Everything James Ellroy has ever written about his womanising father makes me wonder if there is a little more to this story.

Armand Ellroy was a chronic liar, as his son would attest to. Did Armand lie to Slater? Possibly, but as a seasoned journalist one would imagine Slater was skilled at spotting lies. Armand boasted to his son that he slept with Rita Hayworth. There is no mention in the Khan biography of Armand having an affair with Hayworth. As Slater was sympathetic to Khan, then it would not have been prudent for Armand to bring it up. If Armand did sleep with Hayworth one wonders whether it was during her marriage to Khan.

Slater’s inteview with Armand is special for a number of reasons. It marks the only time, outside of James Ellroy’s published memoirs, that Armand’s words are documented in a book. The first biography of Rita Hayworth did not appear until 1974, long after Armand had died. All of Hayworth biographers would use Slater’s interview with Armand as a source to understand the planning of her wedding to Khan, and his role as Rita’s business manager.

Another reason the interview is important is that it very nearly never happened. Armand had the first of several strokes on November 1, 1963. He had to learn to talk again using children’s primer texts. He died in 1965. Slater began his biography in 1962. He was lucky he got the chance to talk to Armand. If he had delayed his plans to interview him, then Armand Ellroy’s role as Hayworth’s business manger may well have been lost to history. James Ellroy did not know the interview took place. He didn’t even believe Armand had been Hayworth’s business manager until years later, when he spotted his father’s name in a Hayworth biography. Of course, Ellroy would never have spotted his father’s name in that book if it had not been for the Slater interview.

The Biography

Once his research on Khan was complete Slater wrote the biography in a ‘draughty villa’ in Beaulieu-sur-Mer. It was published in June 1965, the same month Armand Ellroy died. Reflecting on the book years later, Leonard Slater wrote:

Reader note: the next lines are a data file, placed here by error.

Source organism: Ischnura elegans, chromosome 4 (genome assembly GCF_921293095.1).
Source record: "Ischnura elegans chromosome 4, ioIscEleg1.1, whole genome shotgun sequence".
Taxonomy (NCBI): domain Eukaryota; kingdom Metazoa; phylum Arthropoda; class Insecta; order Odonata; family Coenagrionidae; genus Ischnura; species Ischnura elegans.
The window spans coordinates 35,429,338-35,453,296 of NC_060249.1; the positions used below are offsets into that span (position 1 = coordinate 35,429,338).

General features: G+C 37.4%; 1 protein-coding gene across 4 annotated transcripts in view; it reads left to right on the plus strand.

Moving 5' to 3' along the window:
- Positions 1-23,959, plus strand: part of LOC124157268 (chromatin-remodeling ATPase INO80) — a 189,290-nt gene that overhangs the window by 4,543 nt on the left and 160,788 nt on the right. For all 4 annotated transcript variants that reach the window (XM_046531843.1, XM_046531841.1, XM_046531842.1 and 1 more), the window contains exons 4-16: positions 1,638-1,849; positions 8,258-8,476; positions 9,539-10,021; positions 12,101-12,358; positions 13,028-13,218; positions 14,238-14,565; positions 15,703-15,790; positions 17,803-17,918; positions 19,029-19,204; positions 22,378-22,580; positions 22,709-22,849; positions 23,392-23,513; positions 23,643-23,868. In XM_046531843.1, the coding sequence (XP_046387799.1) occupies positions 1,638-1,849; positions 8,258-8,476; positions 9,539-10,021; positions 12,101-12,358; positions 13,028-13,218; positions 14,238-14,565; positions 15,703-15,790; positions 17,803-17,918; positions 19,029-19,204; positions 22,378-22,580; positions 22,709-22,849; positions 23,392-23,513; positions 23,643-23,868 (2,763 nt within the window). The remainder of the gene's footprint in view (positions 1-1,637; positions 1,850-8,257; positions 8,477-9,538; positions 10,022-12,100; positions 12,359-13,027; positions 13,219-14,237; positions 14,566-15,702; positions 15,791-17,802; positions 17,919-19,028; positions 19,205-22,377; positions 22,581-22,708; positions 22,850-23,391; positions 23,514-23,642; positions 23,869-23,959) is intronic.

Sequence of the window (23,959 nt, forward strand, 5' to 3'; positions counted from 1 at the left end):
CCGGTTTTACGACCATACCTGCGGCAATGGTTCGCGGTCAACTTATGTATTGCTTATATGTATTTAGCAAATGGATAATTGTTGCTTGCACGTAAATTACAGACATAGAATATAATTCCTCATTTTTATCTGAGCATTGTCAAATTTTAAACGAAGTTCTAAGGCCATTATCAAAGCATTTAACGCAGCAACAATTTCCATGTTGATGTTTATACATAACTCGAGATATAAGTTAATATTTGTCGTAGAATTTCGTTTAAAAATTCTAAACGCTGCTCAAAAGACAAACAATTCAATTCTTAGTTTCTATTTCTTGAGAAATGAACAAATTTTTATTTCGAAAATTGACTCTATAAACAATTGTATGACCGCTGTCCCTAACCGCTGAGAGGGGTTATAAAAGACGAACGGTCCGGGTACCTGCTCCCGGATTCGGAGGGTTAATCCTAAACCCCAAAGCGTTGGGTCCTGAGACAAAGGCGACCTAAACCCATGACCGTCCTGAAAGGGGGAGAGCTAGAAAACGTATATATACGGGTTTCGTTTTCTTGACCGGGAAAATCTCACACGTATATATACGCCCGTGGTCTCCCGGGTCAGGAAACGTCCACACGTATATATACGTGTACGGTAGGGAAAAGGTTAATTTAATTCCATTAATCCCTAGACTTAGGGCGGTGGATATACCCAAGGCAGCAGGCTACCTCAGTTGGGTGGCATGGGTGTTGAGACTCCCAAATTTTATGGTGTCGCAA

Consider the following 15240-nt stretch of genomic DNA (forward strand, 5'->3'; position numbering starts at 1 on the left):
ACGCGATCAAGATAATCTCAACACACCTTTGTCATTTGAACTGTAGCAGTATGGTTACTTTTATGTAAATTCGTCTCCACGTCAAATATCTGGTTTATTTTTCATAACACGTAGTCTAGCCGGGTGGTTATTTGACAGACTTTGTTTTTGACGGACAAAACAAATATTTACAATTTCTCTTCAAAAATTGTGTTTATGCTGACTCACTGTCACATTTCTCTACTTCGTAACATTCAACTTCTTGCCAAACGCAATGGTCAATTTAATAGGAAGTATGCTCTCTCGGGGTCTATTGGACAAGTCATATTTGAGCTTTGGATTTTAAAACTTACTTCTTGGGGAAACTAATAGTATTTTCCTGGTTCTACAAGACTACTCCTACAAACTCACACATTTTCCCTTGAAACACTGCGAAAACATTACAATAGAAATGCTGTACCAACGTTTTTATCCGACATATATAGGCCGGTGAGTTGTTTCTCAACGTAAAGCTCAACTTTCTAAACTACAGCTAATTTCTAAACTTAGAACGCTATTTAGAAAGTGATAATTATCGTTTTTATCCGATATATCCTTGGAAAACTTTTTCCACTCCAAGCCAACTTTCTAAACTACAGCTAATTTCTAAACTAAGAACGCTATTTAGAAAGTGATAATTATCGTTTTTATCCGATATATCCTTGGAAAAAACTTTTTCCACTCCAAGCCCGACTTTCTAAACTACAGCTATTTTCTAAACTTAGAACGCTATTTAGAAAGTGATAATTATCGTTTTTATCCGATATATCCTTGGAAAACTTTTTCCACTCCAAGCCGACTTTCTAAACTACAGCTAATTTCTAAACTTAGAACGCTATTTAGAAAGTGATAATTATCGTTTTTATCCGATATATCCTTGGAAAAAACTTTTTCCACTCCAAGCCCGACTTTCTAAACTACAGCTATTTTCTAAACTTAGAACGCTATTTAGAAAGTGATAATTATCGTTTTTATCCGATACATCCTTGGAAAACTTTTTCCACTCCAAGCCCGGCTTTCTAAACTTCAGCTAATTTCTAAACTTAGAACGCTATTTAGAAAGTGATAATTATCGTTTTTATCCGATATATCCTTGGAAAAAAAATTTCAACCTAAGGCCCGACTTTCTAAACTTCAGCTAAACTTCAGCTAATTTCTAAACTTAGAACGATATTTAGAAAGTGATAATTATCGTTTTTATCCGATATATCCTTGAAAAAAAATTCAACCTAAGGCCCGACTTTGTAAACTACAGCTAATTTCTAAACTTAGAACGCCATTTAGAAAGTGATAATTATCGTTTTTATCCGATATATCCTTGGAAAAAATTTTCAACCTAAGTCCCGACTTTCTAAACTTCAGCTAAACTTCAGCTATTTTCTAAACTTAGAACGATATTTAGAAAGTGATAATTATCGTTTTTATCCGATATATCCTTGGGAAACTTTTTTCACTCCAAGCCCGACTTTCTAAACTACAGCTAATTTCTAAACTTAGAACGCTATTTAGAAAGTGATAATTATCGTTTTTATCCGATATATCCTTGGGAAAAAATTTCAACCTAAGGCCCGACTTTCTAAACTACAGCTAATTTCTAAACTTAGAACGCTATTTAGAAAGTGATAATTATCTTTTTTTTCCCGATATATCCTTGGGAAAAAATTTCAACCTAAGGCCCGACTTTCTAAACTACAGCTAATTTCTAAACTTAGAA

It appeared just as a new concept of morality was taking over from the Puritanism that had inhibited the USA from its earliest days. Sex had been something that consenting adults didn’t discuss in public, contraceptives had been sold under the counter, and books and movies about sex were censored, if not banned. But a new day was dawning in America, demanded by younger people, spurred by the invention of The Pill. TV networks began to take Elvis Presley’s pelvic gyrations for granted. “Hair,” a musical with lots of nudism was a hit on Broadway. Playboy magazine was sold openly on newsstands. The success of my book ALY was part of that new frankness.

Not all of the reviews were kind. The Kirkus Review wrote that the book was full of ‘tasteless speculation’, ‘shallow depth’ and filled with ‘meaningless round(s) of bedhopping.’

I regard the Kirkus review as too harsh. Slater skilfully adapts the key events in Aly’s life into narrative form. Khan’s birth in Italy, his peripatetic upbringing in France, India and England, his service with the French Foreign Legion during the war, his tumultuous love life and two failed marriages, and finally being passed over by the Aga Khan as the heir to the throne and finding a redemptive role as Pakistan’s ambassador to the United Nations, all makes for a compelling read.

If the book has a flaw it is that the constant boudoir antics occasionally read like a Mills & Boon novel. There is some attempt by Slater, for instance, to unravel one of the mysteries of the Orient. Khan was a practitioner of the sexual technique and philosophy of Imsak. I noticed my secondhand copy of the book was a bit dog-eared around these pages…

Leonard Slater died in 2005. His writing career was full of impressive achievements, including authoring an acclaimed book on the foundation of the State of Israel. But I am grateful most of all to Slater for giving Armand Ellroy a chance to tell his story. The interview allowed Armand to happily reminisce about Rita, Royalty and Hollywood’s Golden Age in what were his difficult final years.

One Comment leave one →
  1. October 27, 2019 3:57 pm

    Interesting post! I learned a lot about something/someone new!